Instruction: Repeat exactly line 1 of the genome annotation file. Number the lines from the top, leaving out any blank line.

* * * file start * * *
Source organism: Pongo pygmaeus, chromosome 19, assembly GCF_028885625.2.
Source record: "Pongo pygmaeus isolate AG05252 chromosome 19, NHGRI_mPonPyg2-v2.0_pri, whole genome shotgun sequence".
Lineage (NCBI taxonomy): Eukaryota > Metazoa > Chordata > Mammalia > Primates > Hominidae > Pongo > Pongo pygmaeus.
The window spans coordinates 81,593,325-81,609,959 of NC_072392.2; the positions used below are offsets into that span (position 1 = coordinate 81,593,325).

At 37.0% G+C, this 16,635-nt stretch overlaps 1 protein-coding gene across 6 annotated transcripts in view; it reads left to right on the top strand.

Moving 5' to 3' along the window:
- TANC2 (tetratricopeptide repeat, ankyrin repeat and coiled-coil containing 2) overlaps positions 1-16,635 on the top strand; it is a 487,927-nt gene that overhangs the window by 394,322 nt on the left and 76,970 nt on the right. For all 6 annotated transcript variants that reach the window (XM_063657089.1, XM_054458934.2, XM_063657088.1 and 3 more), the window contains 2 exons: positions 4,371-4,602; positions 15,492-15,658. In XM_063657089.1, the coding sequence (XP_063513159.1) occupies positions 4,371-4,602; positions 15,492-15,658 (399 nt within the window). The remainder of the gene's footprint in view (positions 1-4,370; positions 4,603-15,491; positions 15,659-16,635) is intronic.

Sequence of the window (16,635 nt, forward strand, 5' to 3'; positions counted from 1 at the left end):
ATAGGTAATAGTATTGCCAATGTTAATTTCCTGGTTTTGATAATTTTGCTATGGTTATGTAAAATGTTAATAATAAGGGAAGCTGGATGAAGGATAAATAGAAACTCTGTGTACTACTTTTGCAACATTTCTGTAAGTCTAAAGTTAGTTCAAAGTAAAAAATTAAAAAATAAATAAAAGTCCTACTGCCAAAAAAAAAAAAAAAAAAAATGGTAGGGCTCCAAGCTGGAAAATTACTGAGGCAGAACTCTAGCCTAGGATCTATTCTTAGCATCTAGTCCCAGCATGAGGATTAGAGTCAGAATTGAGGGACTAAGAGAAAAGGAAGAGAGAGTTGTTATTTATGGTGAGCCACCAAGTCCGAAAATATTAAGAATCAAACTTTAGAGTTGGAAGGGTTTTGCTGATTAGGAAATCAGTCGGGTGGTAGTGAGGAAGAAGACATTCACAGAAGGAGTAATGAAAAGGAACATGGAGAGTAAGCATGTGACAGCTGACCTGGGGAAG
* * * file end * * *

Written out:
Source organism: Pongo pygmaeus, chromosome 19, assembly GCF_028885625.2.